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Inf Tank Mk IV (Churchill 9 - IX)
Ordnance classification - A22

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The Inf Tank Mk IV was designed in 1943, manufactured by Vauxhall Motors based on the existing fully tracked Churchill and was in use from 1944 to 1945.

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Photo of Inf Tank Mk IV (Churchill  9 - IX)
Inf Tank Mk IV(Churchill  9 - IX) scale illustration

General Details
Operational Date(s)1944 - 1945
Ordnance classificationA22
Quantity Produced0
Weight38.5 tonne
M.G's small2
M.G's large(>10mm)n/a
Length7.51 mtr
Width3.28 mtr
Height2.49 mtr
Engine Details/Performance
Max Road Speed16 mph
Max Cross Country Speed8 mph
Range Road90 miles
Range Cross Country36 miles
Fuel TypePetrol
Fuel Capacity190 gal
Horse Power350 hp
Power/Weight9 hp/tonne
General Information
The Inf Tank Mk IV was designed in 1943, manufactured by Vauxhall Motors based on the existing fully tracked Churchill and was in use from 1944 to 1945.

The vehicle was powered by Bedford '350HP' petrol powerplant producing 350 HP which could drive the vehicle on roads at up to 16 mph with a range of about 90 miles before refuelling. Its cross country performance was adequate providing a max speed of about 8 mph and a range of about 36 miles.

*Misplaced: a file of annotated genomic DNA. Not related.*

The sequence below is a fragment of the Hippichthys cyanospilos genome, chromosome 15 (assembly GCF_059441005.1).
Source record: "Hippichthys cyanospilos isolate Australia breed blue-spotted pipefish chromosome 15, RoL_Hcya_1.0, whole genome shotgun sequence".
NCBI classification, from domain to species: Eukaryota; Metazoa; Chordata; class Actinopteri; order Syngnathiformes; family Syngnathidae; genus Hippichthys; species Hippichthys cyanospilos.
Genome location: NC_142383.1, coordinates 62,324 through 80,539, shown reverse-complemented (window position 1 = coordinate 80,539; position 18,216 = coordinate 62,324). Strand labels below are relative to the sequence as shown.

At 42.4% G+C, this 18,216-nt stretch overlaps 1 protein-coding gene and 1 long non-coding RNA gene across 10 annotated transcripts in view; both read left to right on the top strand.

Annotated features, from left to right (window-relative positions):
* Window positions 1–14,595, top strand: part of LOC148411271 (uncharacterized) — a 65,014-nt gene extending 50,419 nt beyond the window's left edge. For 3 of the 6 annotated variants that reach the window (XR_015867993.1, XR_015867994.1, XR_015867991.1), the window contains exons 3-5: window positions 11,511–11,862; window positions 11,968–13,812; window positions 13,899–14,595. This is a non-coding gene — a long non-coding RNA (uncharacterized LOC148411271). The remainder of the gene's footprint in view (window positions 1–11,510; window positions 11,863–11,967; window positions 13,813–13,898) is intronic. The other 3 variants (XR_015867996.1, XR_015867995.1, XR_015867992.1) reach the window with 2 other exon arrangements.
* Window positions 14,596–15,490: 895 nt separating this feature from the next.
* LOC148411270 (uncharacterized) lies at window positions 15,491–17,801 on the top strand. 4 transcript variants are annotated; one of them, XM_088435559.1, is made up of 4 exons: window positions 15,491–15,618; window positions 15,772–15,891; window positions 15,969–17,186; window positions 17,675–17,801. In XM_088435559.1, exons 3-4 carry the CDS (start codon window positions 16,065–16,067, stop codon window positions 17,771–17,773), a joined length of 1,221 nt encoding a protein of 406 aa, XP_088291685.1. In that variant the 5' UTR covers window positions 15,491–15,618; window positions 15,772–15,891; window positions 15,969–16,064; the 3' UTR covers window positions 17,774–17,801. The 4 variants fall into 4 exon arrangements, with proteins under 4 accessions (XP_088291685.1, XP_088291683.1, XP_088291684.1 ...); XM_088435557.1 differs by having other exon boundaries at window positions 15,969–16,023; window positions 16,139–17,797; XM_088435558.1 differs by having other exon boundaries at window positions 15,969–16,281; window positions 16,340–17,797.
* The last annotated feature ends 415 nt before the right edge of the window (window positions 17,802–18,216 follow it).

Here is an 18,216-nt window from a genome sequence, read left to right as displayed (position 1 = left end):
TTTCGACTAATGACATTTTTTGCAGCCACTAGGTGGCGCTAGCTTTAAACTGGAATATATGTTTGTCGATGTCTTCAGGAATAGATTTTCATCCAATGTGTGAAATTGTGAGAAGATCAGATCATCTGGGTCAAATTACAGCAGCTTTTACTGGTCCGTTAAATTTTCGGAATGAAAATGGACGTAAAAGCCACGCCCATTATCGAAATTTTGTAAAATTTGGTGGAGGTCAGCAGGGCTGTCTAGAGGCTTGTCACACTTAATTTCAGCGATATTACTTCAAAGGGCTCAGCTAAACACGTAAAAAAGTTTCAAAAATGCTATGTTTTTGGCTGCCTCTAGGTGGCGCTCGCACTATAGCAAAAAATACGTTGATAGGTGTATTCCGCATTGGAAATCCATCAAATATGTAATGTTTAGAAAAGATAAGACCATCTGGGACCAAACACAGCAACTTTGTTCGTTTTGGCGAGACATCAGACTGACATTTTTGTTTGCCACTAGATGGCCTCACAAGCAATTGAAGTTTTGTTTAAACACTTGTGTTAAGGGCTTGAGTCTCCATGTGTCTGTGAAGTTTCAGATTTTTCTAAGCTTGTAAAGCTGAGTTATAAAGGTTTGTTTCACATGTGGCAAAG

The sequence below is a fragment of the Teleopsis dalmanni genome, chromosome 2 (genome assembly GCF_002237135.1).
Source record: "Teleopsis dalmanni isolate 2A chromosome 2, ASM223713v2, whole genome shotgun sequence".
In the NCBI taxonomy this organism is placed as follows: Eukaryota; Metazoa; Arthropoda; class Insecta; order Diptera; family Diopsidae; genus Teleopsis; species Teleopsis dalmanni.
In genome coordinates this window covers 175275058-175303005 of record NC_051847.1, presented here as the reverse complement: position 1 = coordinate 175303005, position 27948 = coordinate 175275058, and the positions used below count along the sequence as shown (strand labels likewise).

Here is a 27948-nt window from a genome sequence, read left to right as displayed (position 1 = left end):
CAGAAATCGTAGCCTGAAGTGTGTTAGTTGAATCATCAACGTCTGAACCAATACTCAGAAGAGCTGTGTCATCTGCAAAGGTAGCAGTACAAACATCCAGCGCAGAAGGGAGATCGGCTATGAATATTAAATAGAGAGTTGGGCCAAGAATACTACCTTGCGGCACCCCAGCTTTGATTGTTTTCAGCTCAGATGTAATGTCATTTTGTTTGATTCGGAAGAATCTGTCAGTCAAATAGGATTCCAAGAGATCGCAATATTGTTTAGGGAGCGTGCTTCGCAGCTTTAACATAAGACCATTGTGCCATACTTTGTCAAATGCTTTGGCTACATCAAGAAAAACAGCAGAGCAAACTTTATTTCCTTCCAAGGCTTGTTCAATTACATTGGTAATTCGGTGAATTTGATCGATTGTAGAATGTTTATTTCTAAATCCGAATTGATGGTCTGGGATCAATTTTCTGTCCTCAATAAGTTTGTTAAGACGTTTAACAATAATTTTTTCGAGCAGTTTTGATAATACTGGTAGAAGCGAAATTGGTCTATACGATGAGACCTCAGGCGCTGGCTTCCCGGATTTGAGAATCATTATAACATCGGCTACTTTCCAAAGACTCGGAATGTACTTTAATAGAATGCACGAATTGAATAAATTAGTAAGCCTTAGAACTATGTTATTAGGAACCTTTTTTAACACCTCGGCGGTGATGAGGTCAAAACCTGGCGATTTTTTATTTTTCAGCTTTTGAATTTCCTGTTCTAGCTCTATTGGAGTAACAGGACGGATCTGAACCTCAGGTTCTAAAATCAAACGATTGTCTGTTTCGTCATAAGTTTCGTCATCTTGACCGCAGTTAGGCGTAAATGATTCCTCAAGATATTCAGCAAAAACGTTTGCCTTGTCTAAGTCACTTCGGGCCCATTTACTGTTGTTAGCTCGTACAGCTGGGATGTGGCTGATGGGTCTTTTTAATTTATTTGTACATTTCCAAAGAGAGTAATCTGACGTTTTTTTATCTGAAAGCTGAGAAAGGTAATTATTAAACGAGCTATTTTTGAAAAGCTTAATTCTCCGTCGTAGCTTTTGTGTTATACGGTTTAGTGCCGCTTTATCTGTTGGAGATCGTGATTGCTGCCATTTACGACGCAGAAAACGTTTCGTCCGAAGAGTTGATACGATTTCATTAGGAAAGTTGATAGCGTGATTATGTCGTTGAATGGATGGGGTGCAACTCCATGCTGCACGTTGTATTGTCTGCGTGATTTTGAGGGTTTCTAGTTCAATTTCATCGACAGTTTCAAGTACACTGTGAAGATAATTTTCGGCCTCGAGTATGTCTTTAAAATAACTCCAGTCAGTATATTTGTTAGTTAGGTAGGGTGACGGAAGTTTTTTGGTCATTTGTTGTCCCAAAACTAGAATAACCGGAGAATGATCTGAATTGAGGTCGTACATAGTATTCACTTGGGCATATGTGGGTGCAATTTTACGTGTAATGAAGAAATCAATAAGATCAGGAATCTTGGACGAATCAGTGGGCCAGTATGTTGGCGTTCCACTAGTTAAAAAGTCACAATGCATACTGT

It was armed with 2 light machine guns. The Churchill Infantry tank was designed as a tank that could cope with movement through heavily shelled areas, and provide adequate protection for the crew.

The vehicle was layed out in a similar way to the tanks from the First World War with the rear Bedford 350hp engine driving the tracks, to the front via small idlers to the fron main idler, then via 11small sprung road wheels. The first vehicles had many mechanical faults and hence many subsequent modifications.

The MkIX classified were reworked older vehicles usually MkIII with additional applique armour to bring them up to MkVII levels of armour, and armed with the 75mm gun.

Armour Details
Armour (x)mm @ (y)° (Effective mm @ 0°)
Effective Armour - Maximum 162 mm - Minimum 19 mm

Hit probability is based on a static 2 x 2.4 metre panel at 0 degrees(vertical) at the range specified.

The data that has been used to create these records has come from Wikipedia, The Lone Sentry, The Bundes Archive and numerous books and websites that have provided the detailed information that has not been available anywhere else. The information we use to calculate the penetration tables, flight times and the hit probability comes from the Gun Calibre, the Shell Mass(Kg) and the muzzle velocity, plus range reductions to allow for gravity and wind resistance. This calculation originally came from a pre-war Krupp calculation which has been modified, and seems to fit the actual test results.

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